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What is the function of "that" in the following sentences?

  1. I don't regret having been the jerk that I was.
  2. Was it me that you said that to? (only the first "that")
  3. It feels like just yesterday that winter break started.

Also, is it possible for phrases to be inverted within sentences and keep the same meaning?

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  • There's a specific term for this part of speech which I don't know, but essentially it sets off a subordinate phrase that acts like an adjective to modify the previous noun, "the jerk (that I was)", "... yesterday (that winter break started)". Similar are other terms like "who", "which", etc. "She is the girl (who I first loved)" – Andrew Jan 10 '17 at 5:56
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    It's a relative pronoun used to introduce a clause, especially a restrictive one. For more information, see this question on EL&U. – Robusto Jan 10 '17 at 6:07
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    It is not a relative pronoun, though it has a similar function. In your particular examples, "that" is a subordinator introducing integrated (restrictive) relative clauses. Its function is that of marker. Can you give an example of what you mean by "inverted"? – BillJ Jan 10 '17 at 9:11
  • For example, The reason I left is that your parents showed up. -> That your parents showed up is the reason I left. – Chang Baek Jan 11 '17 at 7:51
  • Ah, I see. In the case of specifying predicative complements (PCs), the order can be reversed but it changes the functions: In The reason I left is that your parents showed up, "that your parents showed up" is predicative complement, but in That your parents showed up is the reason I left, it becomes the subject. – BillJ Jan 12 '17 at 20:27
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Reference:

Multi clause sentances

I don't regret having been the jerk that I was.

Used as a Relative Pronoun (to be used with the subject). The noun is "jerk" and the restrictive clause is "that I was", this restricts jerk and explains the specific type of jerk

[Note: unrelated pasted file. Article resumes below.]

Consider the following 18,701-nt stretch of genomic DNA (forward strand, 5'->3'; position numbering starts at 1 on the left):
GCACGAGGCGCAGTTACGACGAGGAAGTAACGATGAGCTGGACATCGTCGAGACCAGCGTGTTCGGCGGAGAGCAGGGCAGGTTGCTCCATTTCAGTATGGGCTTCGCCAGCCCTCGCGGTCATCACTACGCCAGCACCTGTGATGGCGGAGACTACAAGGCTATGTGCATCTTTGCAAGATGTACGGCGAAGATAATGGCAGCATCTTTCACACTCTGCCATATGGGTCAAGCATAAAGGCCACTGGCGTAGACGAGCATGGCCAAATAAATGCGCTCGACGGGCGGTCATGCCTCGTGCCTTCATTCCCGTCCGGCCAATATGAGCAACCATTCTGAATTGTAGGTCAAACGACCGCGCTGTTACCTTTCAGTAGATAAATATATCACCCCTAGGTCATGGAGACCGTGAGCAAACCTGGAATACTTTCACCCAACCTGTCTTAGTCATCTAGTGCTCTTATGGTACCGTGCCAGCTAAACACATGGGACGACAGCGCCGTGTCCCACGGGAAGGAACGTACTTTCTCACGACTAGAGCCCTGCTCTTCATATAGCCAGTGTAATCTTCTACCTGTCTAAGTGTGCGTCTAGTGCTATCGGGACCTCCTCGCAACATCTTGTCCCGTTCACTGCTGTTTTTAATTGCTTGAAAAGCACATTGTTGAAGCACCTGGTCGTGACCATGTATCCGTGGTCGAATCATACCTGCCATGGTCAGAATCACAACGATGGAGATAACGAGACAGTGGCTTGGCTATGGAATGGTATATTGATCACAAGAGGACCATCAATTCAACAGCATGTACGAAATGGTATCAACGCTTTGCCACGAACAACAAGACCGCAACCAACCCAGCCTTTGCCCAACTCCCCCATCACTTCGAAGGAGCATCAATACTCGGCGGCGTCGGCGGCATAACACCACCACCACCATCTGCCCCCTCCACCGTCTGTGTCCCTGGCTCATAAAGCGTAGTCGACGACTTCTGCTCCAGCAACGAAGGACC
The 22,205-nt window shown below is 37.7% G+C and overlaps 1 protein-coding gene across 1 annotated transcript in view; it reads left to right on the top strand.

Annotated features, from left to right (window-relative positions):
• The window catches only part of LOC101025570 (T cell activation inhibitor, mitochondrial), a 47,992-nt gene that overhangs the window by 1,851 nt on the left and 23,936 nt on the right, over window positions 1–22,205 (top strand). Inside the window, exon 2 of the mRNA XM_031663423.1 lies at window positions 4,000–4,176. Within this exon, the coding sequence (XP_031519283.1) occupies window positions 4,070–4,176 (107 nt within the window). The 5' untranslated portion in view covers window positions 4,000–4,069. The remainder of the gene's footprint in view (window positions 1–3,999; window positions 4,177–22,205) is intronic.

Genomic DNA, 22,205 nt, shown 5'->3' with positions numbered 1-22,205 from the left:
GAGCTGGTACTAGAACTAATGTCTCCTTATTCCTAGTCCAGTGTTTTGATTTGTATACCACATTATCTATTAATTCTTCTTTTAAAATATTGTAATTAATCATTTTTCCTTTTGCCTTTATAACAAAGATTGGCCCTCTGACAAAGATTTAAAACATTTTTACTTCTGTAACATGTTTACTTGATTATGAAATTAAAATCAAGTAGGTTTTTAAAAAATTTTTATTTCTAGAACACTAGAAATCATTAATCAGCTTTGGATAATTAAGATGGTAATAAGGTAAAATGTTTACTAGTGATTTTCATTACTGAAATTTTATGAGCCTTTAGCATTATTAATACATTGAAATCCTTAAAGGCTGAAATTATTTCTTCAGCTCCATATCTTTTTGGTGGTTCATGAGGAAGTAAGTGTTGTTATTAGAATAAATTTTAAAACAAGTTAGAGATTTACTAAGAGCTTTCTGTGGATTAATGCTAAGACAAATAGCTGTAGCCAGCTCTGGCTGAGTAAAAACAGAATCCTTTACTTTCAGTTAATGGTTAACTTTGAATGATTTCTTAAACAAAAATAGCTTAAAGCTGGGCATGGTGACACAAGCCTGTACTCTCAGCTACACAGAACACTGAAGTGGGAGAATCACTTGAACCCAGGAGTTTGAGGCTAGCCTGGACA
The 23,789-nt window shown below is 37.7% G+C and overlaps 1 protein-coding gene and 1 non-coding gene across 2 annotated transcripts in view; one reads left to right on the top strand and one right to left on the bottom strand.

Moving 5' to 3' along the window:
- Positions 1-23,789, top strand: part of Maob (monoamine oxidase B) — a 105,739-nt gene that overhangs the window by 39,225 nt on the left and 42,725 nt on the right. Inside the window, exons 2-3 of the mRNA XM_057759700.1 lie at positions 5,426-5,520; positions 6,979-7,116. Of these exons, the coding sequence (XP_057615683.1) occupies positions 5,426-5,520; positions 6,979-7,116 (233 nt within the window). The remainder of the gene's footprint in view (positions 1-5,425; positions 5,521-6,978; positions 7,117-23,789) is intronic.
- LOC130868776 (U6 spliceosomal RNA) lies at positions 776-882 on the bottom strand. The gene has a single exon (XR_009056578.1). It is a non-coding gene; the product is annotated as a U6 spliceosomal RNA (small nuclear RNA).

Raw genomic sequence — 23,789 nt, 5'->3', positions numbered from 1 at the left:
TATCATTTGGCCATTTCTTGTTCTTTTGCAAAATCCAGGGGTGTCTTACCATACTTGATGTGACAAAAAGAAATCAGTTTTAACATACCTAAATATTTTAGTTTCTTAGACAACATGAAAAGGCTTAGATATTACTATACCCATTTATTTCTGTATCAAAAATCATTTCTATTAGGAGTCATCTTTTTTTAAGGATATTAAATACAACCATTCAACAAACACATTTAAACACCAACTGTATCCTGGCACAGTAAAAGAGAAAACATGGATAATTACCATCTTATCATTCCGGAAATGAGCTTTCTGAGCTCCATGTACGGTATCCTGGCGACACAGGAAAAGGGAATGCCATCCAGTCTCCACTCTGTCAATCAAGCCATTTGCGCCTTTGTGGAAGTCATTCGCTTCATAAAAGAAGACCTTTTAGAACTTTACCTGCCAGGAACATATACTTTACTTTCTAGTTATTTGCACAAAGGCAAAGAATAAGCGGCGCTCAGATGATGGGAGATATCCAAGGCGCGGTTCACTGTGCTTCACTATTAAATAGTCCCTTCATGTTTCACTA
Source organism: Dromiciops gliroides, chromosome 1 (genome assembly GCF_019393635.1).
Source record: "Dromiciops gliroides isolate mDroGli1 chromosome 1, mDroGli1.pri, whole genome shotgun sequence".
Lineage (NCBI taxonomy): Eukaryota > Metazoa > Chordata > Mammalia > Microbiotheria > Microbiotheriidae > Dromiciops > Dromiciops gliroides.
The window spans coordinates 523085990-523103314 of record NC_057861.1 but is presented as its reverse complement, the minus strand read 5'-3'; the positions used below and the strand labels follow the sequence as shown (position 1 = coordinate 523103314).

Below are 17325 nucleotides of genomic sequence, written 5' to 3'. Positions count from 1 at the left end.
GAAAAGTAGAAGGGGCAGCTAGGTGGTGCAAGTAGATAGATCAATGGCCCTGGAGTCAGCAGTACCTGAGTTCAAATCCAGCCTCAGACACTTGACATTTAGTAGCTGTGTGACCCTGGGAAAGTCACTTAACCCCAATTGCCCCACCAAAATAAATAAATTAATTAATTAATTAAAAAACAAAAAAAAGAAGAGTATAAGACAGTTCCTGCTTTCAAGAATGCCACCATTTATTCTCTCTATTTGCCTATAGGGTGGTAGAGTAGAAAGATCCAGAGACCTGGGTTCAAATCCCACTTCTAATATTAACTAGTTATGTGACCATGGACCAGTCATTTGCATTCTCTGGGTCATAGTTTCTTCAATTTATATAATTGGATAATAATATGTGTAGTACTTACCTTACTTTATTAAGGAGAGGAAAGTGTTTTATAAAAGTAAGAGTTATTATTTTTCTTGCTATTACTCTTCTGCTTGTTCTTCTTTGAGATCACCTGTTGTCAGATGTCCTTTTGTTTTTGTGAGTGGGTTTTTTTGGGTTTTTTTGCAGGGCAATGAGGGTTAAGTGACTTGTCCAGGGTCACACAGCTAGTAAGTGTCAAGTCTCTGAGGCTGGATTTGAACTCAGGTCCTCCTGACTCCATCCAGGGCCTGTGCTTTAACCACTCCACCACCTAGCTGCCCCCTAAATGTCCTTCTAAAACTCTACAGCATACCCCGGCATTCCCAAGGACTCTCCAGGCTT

Note that "that" as a Relative Pronoun is used with the subject, not the object. If the noun was the object then "which" would be used in place of "that".

Was it me, that you said it to?

Used as a Subordinate Conjunction. The main clause is "was it me", the conjunction is "that" and the relative clause is "that you said it to"

It feels like just yesterday that winter break started.

Used as a Subordinate Conjunction but the other way round. The main clause is "winter break started", the conjunction is "that" and the subordinate clause is "It feels like just yesterday"

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  • Oh dear, Isobella! "That" belongs to the same category in all three examples, i.e. that of 'subordinator', though most people call it a relative pronoun. In I don't regret being the jerk that I was, "that" is not the subject of the relative clause, but the predicative complement of "was" ("I was the jerk" ). And "that" most certainly can be object of a relative clause, as in I have the key that she found, where "that" is the object of "found". In Was it me that you said it to?" (no comma required, btw), "that" is object of the preposition "to". – BillJ Jan 12 '17 at 19:39
  • In the third example, the subordinate relative clause is that winter break started, where "that" is the object of "started". – BillJ Jan 12 '17 at 19:47

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